Russian Cummunitarianism: An Invisible Fist in the Transformation Process of Russia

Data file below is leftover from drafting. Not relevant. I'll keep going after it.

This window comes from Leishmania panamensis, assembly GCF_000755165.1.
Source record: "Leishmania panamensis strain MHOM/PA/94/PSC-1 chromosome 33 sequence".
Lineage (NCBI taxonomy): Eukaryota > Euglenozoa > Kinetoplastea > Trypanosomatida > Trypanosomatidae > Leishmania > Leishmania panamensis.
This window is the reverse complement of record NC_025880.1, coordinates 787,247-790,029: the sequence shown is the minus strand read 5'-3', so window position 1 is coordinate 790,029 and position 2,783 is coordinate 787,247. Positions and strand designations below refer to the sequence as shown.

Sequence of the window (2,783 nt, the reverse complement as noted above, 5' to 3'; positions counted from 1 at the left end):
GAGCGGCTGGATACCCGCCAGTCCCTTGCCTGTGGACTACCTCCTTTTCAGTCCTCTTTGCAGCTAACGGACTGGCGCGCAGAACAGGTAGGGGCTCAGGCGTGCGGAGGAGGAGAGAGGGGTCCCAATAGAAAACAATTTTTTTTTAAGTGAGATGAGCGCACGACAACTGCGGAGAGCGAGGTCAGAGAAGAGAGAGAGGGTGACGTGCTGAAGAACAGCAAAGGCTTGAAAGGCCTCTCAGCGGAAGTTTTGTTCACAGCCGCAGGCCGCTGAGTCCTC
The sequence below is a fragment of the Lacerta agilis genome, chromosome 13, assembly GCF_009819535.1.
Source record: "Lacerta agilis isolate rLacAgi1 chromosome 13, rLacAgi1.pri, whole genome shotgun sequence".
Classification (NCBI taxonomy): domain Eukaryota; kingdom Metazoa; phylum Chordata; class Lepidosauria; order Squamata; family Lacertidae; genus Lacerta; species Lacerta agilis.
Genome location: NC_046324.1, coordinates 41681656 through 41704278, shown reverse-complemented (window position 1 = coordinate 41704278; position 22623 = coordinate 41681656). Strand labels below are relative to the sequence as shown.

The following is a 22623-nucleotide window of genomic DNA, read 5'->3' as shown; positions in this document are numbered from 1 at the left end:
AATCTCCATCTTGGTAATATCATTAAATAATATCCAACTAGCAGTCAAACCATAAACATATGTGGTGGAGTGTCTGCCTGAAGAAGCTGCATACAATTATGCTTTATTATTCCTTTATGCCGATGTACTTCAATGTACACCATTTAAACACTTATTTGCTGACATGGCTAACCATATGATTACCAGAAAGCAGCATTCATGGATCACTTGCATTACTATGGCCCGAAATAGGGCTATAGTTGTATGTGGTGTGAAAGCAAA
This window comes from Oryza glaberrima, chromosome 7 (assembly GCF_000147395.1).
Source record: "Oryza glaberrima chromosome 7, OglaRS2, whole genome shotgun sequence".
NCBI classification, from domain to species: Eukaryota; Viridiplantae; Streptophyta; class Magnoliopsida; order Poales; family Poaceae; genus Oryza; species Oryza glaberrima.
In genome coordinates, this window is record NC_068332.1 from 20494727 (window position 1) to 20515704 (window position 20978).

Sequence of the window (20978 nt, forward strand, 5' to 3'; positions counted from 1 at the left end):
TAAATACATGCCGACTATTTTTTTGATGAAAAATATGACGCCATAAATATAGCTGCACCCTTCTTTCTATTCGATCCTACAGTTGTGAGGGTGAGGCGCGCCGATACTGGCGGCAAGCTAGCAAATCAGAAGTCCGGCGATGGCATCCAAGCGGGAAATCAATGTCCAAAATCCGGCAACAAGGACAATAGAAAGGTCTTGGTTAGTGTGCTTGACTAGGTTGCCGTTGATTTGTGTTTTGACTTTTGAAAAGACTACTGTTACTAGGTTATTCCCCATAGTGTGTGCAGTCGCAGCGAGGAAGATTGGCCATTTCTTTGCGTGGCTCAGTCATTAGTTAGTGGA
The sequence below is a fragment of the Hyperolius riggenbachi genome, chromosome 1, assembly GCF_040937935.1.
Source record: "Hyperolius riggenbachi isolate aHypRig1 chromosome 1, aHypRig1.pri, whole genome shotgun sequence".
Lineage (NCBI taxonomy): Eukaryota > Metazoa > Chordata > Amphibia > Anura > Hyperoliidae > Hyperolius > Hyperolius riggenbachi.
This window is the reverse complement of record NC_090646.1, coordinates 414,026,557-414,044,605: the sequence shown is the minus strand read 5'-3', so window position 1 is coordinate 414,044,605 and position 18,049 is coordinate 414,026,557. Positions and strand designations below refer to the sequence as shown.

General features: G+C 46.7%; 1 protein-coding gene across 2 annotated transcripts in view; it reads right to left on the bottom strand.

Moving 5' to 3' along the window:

The Russian communitarian value system (rcvs) is a persistently enduring feature of Russian life. The roots of rcvs are found in the Kievan state, which arose, in the ninth century. The essential features of the rcvs are derived from deeply rooted institutions developed over a very long period of time in response to the particular constraints and opportunities of the adverse geographical, economic and political environment that prevailed since the very beginning of Russian history. The same adverse conditions, which made communitarianism essential to the viability of the village, made centralism essential to the survival of the state. Thus an apparently contradictory and unique combination of suppression of the individual on the one hand and considerable freedom of self-expression on the other evolved as a focal distinctive feature of Russian culture. It follows that the codes as well as the stubborn resilience of rcvs are invariably confusing to Westerners. The Soviet State basically thought in egalitarian communitarian terms. Although Soviet communism aimed to make a complete break with the past and to create a new society, it was not able to escape from the traditional rcvs. In fact, the Soviet system's leveling of society fostered a communitarian ethic on a national scale. However, in many important ways the Soviet system stifled the genuine aspects of rcvs and, through the suppressive mechanisms of the Communist Party, eroded its practices of grass root participation into powerless and fake rituals. The transformation of the Russian economy presently under way increasingly requires fundamental change. The paradox is that in order to ensure economic effectiveness and stability, change has to be grounded in enduring and constant factors. This paper defends the position that, the degree of transmutation of the rcvs to the new values and practices which Russia will be able to contain and to integrate, will be key to the strength and effectiveness of the ensuing system. Although the rcvs is only one of a number of factors that are focal to the complex process of transformation, if ignored, it can act as a potent barrier. Alternatively, whenever acknowledged, it can indeed act as a propeller for effective change. This paper is primarily intended for Western investors, managers and scholars who are involved in work in or with present day Russia. It will also be of interest to students of the relation between culture and management and of comparative management. While not aspiring to provide a complete overview of the sources of the rcvs, the paper aims to shed light on the roots of the system in Russian history, as well as on its influence on the present transformation process in Russia.
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